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Americans are ready to hit the road this Memorial Day weekend despite the record high gas prices they’ll be paying along the way.
According to AAA, 34.9 million people are expected to travel more than 50 miles by car for the holiday.
That’s an increase of 4.6% from last year, but still short of the 37.6 million record set in 2019 before the coronavirus pandemic.
Back then gas cost less than $3 per gallon, while it will be over $4.50 on average this year.
Gas prices will likely be over $6 per gallon in California during Memorial Day weekend. (Justin Sullivan/Getty Images)
And 50 miles is just the minimum, with many trips much longer than that.
Data analytics firm Inrix told Fox News Autos that a typical trip originating in the Seattle area where it is headquartered, for instance, will be 93.8 miles.
With that in mind, the EPA provides a fuel cost calculator that can be set for any make or model of vehicle and the local gas price to estimate how much they cost to drive in 25-mile increments, so we’ve taken a look at what the total is for traveling 100 miles in some popular models that are indicative of their respective vehicle classes:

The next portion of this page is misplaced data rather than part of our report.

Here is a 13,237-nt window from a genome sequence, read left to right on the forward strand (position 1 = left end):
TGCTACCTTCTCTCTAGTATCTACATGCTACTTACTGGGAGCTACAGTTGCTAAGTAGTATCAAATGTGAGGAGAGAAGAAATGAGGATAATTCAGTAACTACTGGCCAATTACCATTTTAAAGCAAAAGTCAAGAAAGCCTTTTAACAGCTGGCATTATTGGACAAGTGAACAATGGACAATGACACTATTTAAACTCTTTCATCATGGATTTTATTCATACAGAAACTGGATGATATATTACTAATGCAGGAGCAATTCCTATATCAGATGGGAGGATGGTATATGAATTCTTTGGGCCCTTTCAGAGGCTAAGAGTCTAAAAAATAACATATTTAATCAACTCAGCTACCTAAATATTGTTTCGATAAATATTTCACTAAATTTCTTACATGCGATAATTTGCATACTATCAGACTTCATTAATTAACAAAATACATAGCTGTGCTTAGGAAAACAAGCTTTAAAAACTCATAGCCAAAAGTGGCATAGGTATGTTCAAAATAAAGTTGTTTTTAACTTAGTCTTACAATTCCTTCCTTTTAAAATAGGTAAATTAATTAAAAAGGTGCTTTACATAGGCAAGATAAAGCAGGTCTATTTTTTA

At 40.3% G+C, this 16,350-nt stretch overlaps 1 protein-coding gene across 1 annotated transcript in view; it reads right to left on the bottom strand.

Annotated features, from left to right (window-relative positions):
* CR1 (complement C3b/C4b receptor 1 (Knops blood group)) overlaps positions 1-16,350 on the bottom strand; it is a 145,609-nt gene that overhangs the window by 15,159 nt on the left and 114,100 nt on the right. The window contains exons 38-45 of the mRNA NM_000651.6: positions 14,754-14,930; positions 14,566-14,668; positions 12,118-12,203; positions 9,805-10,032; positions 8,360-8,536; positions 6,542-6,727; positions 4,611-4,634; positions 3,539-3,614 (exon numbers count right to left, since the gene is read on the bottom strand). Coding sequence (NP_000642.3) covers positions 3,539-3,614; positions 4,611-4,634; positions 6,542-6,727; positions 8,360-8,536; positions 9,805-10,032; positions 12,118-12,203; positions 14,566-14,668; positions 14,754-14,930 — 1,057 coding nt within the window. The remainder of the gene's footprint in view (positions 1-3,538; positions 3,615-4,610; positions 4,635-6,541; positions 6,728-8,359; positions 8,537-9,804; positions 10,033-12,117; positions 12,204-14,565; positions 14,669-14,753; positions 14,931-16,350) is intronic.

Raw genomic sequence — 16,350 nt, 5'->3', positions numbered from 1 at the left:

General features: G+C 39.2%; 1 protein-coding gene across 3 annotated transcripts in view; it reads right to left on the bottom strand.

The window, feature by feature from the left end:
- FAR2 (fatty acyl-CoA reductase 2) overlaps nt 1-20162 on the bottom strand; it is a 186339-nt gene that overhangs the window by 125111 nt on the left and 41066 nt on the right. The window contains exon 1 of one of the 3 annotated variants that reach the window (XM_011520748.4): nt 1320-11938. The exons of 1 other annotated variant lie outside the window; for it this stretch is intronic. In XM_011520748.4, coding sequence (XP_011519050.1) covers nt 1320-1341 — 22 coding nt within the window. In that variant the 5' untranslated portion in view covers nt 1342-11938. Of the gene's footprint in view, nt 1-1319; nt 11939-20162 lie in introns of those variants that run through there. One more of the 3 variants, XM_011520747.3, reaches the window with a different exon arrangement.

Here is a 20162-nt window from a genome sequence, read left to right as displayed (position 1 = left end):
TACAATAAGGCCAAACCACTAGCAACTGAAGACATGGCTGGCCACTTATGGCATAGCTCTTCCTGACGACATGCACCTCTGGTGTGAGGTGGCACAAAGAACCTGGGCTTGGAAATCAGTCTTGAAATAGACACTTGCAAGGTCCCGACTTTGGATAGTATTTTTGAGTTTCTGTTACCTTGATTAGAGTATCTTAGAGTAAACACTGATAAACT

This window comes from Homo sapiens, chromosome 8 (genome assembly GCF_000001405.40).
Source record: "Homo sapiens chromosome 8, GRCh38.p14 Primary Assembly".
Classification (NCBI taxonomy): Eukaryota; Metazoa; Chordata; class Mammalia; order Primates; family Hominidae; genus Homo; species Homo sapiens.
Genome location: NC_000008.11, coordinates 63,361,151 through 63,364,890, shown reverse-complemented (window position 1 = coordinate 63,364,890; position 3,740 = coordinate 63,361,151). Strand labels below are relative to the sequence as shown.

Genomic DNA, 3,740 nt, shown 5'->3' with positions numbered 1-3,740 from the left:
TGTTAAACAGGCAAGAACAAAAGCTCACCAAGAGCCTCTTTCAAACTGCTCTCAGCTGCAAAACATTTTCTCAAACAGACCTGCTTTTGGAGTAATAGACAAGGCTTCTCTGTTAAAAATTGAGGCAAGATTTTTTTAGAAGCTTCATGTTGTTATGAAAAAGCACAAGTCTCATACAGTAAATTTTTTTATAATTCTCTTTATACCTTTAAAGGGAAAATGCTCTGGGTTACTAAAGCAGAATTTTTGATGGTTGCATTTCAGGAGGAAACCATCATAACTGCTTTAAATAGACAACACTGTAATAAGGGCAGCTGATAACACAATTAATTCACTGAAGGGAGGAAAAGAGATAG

The Ford F-150 is Ford’s top model. (Ford)
Ford’s best-seller is rated at 20 mpg with its most popular EcoBoost 3.5-liter turbocharged V6 option and two-wheel-drive, which means a 100-mile trip will run you $22.48 at $4.50 per gallon. Make that $30 in California, where gas is over $6 per gallon.
The most fuel efficient version of the Rav4 that’s not a hybrid gets 30 mpg, so an average 100-mile trip will cost $15, or $20 in California. Switching to the 40 mpg hybrid model will drop those figures to $11.24 and $15.
The Toyota Camry is the best-selling sedan in the U.S. (Toyota)
The Toyota Camry’s entry-level four-cylinder front-wheel-drive powertrain has a 32 mpg combined rating, which results in 100-mile trip prices of $14.08 on average and $18.76 in California.
Tesla Model 3
Insulated from gas price fluctuations, a Tesla Model 3 Long Range with all-wheel-drive charged at home will cost just $3.6 to charge per 100-mile trip.
One way to reduce fuel consumption and costs is by reducing speed, but how much does it really help? Click here to find out.